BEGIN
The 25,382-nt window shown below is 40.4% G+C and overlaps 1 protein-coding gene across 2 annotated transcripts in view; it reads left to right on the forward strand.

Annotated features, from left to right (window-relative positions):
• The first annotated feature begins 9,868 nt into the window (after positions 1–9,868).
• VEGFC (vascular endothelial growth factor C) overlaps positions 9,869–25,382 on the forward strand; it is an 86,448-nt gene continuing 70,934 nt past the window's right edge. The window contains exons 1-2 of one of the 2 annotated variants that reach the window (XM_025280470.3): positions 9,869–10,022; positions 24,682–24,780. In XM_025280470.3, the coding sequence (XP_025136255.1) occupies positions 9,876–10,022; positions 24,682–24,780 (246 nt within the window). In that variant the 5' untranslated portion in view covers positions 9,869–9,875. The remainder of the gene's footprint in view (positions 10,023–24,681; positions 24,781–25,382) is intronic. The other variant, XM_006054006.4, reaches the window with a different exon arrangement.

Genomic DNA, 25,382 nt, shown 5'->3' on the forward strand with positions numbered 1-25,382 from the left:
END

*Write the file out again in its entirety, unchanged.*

The 25,382-nt window shown below is 40.4% G+C and overlaps 1 protein-coding gene across 2 annotated transcripts in view; it reads left to right on the forward strand.

Annotated features, from left to right (window-relative positions):
• The first annotated feature begins 9,868 nt into the window (after positions 1–9,868).
• VEGFC (vascular endothelial growth factor C) overlaps positions 9,869–25,382 on the forward strand; it is an 86,448-nt gene continuing 70,934 nt past the window's right edge. The window contains exons 1-2 of one of the 2 annotated variants that reach the window (XM_025280470.3): positions 9,869–10,022; positions 24,682–24,780. In XM_025280470.3, the coding sequence (XP_025136255.1) occupies positions 9,876–10,022; positions 24,682–24,780 (246 nt within the window). In that variant the 5' untranslated portion in view covers positions 9,869–9,875. The remainder of the gene's footprint in view (positions 10,023–24,681; positions 24,781–25,382) is intronic. The other variant, XM_006054006.4, reaches the window with a different exon arrangement.

Genomic DNA, 25,382 nt, shown 5'->3' on the forward strand with positions numbered 1-25,382 from the left: